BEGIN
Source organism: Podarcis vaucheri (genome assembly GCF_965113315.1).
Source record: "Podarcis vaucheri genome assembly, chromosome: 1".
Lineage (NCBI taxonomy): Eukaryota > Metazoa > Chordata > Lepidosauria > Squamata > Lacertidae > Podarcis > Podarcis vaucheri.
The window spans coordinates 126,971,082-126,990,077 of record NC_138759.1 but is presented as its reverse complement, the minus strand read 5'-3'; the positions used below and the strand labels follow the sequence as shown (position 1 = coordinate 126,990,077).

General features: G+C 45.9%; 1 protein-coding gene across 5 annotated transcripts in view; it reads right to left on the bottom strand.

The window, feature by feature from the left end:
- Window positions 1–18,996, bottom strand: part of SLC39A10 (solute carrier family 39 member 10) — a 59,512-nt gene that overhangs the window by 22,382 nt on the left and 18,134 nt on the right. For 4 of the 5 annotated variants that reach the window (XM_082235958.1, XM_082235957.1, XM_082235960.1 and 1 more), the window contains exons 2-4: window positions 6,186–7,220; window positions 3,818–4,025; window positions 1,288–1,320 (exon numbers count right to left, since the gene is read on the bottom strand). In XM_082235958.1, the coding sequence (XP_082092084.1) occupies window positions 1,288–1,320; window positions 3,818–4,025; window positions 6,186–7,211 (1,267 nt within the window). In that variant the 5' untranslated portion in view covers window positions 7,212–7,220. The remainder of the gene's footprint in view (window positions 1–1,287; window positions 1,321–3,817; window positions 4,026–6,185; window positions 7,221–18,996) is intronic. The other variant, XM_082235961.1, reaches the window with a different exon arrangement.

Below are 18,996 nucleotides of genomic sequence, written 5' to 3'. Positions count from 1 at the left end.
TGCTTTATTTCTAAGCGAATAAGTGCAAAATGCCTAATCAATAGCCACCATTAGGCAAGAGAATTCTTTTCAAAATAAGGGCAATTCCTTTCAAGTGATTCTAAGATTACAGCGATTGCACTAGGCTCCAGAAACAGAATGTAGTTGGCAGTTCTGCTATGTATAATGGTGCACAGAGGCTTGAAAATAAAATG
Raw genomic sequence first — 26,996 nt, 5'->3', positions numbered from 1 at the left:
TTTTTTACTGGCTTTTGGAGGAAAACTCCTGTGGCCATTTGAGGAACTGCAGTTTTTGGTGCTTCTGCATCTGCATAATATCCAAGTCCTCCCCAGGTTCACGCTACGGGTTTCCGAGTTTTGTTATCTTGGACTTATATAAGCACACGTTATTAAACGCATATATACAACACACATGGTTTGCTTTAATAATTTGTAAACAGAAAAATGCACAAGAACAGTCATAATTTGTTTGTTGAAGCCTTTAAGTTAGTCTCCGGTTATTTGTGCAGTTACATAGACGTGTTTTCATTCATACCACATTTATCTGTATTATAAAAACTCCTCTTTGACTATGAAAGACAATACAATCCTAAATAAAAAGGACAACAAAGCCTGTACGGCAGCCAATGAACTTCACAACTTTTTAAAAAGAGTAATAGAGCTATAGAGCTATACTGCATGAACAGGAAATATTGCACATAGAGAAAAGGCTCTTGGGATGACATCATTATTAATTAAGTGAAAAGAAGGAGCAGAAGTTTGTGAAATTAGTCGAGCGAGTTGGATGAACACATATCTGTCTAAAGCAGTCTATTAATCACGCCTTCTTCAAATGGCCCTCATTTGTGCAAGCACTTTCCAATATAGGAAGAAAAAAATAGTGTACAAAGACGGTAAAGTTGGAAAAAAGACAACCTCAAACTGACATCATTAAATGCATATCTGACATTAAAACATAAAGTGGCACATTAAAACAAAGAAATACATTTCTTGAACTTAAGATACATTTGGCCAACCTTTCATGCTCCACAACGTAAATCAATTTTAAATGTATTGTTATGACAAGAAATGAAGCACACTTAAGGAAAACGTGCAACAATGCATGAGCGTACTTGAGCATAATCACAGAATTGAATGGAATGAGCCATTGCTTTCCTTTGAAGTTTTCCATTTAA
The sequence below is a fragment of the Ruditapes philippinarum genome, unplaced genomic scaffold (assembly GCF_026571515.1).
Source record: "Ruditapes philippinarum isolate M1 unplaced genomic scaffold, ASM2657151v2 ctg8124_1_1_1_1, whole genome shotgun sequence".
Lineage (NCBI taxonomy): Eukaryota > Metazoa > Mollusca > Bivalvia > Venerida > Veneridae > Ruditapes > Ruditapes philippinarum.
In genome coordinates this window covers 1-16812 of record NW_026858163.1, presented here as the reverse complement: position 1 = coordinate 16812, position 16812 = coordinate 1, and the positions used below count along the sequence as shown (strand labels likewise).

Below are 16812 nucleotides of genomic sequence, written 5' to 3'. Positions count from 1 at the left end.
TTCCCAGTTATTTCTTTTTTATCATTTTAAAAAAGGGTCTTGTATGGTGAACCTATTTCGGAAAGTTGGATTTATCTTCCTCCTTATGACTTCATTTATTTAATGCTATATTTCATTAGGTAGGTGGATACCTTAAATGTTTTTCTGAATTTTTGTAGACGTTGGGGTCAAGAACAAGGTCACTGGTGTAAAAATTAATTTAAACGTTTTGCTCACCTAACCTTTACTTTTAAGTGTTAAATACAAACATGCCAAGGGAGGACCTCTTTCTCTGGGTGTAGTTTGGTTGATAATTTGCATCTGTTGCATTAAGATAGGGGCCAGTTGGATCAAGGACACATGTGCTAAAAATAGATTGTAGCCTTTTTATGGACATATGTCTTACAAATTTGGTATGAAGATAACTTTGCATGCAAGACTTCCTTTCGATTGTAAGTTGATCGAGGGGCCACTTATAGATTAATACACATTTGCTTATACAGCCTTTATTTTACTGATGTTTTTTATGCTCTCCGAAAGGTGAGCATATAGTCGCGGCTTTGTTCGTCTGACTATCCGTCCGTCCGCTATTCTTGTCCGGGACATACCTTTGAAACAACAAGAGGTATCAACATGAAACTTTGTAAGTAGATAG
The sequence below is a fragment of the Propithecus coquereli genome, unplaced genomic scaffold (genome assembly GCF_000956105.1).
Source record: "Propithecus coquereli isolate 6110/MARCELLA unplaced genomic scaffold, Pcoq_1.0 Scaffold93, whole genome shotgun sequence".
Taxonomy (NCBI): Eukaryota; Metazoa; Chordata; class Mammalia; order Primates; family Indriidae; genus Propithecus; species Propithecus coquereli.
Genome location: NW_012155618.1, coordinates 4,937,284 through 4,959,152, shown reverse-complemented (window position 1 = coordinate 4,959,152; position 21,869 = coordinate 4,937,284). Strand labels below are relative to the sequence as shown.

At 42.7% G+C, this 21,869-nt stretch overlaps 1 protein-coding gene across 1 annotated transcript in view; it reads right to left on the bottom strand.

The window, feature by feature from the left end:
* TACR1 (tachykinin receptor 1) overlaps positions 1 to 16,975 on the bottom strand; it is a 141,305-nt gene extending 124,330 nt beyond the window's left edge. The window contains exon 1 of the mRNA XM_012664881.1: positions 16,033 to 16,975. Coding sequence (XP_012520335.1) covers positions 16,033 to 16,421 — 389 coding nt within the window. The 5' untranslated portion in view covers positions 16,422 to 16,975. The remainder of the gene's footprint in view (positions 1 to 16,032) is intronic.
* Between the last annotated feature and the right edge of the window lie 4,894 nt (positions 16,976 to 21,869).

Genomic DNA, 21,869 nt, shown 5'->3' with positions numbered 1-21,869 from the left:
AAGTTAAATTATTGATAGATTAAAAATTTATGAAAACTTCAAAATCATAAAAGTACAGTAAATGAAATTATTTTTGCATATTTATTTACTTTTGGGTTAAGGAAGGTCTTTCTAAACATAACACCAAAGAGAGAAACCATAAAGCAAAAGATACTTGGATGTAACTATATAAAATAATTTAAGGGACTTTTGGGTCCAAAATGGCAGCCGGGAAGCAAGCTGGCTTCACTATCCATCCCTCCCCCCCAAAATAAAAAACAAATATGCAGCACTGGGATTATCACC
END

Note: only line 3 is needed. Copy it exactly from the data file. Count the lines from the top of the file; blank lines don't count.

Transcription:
Lineage (NCBI taxonomy): Eukaryota > Metazoa > Chordata > Lepidosauria > Squamata > Lacertidae > Podarcis > Podarcis vaucheri.